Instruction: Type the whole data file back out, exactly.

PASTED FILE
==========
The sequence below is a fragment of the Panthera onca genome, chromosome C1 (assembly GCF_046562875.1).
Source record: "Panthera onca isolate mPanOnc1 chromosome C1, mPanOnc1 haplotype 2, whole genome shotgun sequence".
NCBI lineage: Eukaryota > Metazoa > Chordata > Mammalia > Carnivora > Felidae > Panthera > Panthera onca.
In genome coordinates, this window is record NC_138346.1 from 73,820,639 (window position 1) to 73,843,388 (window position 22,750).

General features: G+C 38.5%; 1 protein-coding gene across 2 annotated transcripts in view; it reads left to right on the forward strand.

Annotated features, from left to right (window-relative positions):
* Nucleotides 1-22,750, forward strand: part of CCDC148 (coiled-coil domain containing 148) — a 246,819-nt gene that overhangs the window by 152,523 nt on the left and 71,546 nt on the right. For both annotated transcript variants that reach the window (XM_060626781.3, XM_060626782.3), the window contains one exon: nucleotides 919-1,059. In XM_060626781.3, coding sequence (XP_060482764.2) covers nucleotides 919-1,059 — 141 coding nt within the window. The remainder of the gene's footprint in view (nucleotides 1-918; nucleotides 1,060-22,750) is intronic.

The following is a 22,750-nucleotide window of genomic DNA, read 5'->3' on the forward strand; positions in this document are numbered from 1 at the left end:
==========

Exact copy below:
The sequence below is a fragment of the Panthera onca genome, chromosome C1 (assembly GCF_046562875.1).
Source record: "Panthera onca isolate mPanOnc1 chromosome C1, mPanOnc1 haplotype 2, whole genome shotgun sequence".
NCBI lineage: Eukaryota > Metazoa > Chordata > Mammalia > Carnivora > Felidae > Panthera > Panthera onca.
In genome coordinates, this window is record NC_138346.1 from 73,820,639 (window position 1) to 73,843,388 (window position 22,750).

General features: G+C 38.5%; 1 protein-coding gene across 2 annotated transcripts in view; it reads left to right on the forward strand.

Annotated features, from left to right (window-relative positions):
* Nucleotides 1-22,750, forward strand: part of CCDC148 (coiled-coil domain containing 148) — a 246,819-nt gene that overhangs the window by 152,523 nt on the left and 71,546 nt on the right. For both annotated transcript variants that reach the window (XM_060626781.3, XM_060626782.3), the window contains one exon: nucleotides 919-1,059. In XM_060626781.3, coding sequence (XP_060482764.2) covers nucleotides 919-1,059 — 141 coding nt within the window. The remainder of the gene's footprint in view (nucleotides 1-918; nucleotides 1,060-22,750) is intronic.

The following is a 22,750-nucleotide window of genomic DNA, read 5'->3' on the forward strand; positions in this document are numbered from 1 at the left end: